Changes in the color of the skin and texture are one of the complications that arise with varicose veins. Skin discoloration from varicose veins happens when they are typically at an advanced stage of venous insufficiency, not functioning correctly and causing blood to pool in areas of the leg, causing a discoloration of the skin. These changes happen due to damage to the venous wall. Prolonged inflammation of the veins causes changes in the skin leading to discoloration.

Why do varicose veins cause skin discoloration?

An understanding of venous insufficiency begins with understanding why varicose veins cause skin discoloration. Damage to the vein valves occurs for many reasons, including genetics, prolonged periods of standing, weight gain, and pregnancy. These damaged valves cause pressure to rise within the veins located in the legs. It’s a situation described by the term “venous hypertension.” Venous hypertension leads to engorgement of the veins and bulging, which eventually causes inflammation. The eventual inflammation starts to make changes to the skin over time, eventually leading to discoloration of the skin close to the area.

What causes hyperpigmentation?

Hyperpigmentation is often a reason for patience looking for a vein expert in Chicago and can cause emotional distress once it begins since it’s something visible and not easily hidden. Often, the ankles may merge and extend up towards the calf. Hyperpigmentation is an issue in later stages of vein disease, representing stage 4 in the classification of vein disease.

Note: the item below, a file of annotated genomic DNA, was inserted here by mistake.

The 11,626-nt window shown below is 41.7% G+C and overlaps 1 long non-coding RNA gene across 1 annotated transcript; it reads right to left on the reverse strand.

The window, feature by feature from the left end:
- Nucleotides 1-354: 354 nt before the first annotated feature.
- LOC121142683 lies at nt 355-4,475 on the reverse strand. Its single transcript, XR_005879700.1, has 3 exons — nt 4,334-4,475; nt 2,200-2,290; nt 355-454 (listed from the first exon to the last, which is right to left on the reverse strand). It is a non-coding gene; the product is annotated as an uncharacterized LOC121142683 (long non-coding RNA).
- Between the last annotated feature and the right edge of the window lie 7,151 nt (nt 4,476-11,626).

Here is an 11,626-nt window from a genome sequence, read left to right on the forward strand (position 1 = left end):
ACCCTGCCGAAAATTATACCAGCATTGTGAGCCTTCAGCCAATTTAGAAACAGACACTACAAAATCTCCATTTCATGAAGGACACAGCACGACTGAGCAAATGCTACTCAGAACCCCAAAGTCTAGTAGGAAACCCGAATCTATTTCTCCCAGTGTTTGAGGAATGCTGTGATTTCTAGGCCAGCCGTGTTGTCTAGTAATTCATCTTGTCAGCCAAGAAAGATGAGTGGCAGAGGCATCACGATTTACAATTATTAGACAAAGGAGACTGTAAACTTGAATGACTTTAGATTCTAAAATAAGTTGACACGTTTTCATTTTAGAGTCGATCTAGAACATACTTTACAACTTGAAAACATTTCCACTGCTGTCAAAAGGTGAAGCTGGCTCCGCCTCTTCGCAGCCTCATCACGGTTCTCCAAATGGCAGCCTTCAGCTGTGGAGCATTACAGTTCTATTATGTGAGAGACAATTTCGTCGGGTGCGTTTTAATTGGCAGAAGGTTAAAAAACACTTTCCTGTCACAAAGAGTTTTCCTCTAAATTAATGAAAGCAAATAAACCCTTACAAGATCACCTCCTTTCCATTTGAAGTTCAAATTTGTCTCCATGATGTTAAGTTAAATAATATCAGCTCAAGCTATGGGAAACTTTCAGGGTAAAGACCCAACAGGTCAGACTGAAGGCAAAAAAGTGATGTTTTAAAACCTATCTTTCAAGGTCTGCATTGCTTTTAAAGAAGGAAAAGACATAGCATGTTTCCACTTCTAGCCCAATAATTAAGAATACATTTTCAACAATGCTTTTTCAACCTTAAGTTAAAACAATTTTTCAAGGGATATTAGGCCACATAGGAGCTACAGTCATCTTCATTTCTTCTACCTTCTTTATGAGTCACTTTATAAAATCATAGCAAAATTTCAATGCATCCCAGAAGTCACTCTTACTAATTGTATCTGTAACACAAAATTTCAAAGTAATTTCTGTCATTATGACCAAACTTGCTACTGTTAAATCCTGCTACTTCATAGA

Elevated pressure within the veins caused by the progression of valve damage leads to red blood cells being squeezed out of the leg veins and broken down beneath the surface of the kin. This breakdown leads to hemosiderin deposition under the skin, leading to dark red and purplish areas. It is a progressive issue that continues until a variety treats the underlying venous insufficiency of methods.

Is skin discoloration from vein disease permanent?

Hyperpigmentation is usually permanent but can improve somewhat once the vein disease is corrected. It is important to get seen for treatment as soon as possible once you notice any skin discoloration.

Different types of skin discoloration

Skin discoloration from varicose veins comes in a few different types. They can present alone or in combination with other types depending on the genetics and severity of the underlying vein disease. Darker reddish and purplish are most common and known as hyperpigmentation. Some patients develop venous stasis dermatitis, which looks like itchy small red spots along the anterior calf. Some have brownish areas that come in looking spotted. These areas correspond to regions of fatty deposits residing inside of the connective tissues. If there is adjacent scarring, it’s known as a situation called lipodermatosclerosis. Some may see areas of white scarring known as atrophie blanche.

All of these findings share the one underlying factor of inflammation. Inflammation in the tissues caused by venous insufficiency can cause the body and skin to respond differently, depending on the individual. If left untreated, most will see a slow progression of the disease and worsening skin discoloration over time.